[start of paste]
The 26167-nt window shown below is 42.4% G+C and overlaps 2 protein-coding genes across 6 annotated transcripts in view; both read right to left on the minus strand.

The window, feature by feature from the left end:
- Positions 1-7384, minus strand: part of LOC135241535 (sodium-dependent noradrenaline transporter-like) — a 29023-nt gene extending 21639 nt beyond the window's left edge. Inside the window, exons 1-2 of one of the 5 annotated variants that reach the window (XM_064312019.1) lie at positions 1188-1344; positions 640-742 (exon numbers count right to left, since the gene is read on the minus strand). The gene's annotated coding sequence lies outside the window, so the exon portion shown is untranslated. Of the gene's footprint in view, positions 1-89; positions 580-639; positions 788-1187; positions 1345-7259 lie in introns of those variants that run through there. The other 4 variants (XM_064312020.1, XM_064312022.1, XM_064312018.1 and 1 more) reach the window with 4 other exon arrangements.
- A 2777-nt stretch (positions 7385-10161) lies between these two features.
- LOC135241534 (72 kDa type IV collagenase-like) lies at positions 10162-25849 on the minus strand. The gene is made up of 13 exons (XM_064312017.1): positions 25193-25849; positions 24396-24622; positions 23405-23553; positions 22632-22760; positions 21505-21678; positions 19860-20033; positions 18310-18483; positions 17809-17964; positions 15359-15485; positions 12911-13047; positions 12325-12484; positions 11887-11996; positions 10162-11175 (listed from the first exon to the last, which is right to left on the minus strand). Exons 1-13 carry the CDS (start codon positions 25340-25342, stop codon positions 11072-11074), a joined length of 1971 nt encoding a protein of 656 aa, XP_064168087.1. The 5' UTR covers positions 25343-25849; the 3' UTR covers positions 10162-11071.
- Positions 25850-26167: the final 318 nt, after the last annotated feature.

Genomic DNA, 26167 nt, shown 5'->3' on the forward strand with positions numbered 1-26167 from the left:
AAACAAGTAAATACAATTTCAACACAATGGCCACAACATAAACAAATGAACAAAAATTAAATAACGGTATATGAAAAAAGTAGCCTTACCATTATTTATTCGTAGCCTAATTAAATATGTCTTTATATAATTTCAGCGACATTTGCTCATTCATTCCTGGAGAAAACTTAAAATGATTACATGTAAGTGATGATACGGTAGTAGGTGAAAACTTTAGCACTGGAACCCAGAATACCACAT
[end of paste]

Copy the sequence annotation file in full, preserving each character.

The 26167-nt window shown below is 42.4% G+C and overlaps 2 protein-coding genes across 6 annotated transcripts in view; both read right to left on the minus strand.

The window, feature by feature from the left end:
- Positions 1-7384, minus strand: part of LOC135241535 (sodium-dependent noradrenaline transporter-like) — a 29023-nt gene extending 21639 nt beyond the window's left edge. Inside the window, exons 1-2 of one of the 5 annotated variants that reach the window (XM_064312019.1) lie at positions 1188-1344; positions 640-742 (exon numbers count right to left, since the gene is read on the minus strand). The gene's annotated coding sequence lies outside the window, so the exon portion shown is untranslated. Of the gene's footprint in view, positions 1-89; positions 580-639; positions 788-1187; positions 1345-7259 lie in introns of those variants that run through there. The other 4 variants (XM_064312020.1, XM_064312022.1, XM_064312018.1 and 1 more) reach the window with 4 other exon arrangements.
- A 2777-nt stretch (positions 7385-10161) lies between these two features.
- LOC135241534 (72 kDa type IV collagenase-like) lies at positions 10162-25849 on the minus strand. The gene is made up of 13 exons (XM_064312017.1): positions 25193-25849; positions 24396-24622; positions 23405-23553; positions 22632-22760; positions 21505-21678; positions 19860-20033; positions 18310-18483; positions 17809-17964; positions 15359-15485; positions 12911-13047; positions 12325-12484; positions 11887-11996; positions 10162-11175 (listed from the first exon to the last, which is right to left on the minus strand). Exons 1-13 carry the CDS (start codon positions 25340-25342, stop codon positions 11072-11074), a joined length of 1971 nt encoding a protein of 656 aa, XP_064168087.1. The 5' UTR covers positions 25343-25849; the 3' UTR covers positions 10162-11071.
- Positions 25850-26167: the final 318 nt, after the last annotated feature.

Genomic DNA, 26167 nt, shown 5'->3' on the forward strand with positions numbered 1-26167 from the left:
AAACAAGTAAATACAATTTCAACACAATGGCCACAACATAAACAAATGAACAAAAATTAAATAACGGTATATGAAAAAAGTAGCCTTACCATTATTTATTCGTAGCCTAATTAAATATGTCTTTATATAATTTCAGCGACATTTGCTCATTCATTCCTGGAGAAAACTTAAAATGATTACATGTAAGTGATGATACGGTAGTAGGTGAAAACTTTAGCACTGGAACCCAGAATACCACAT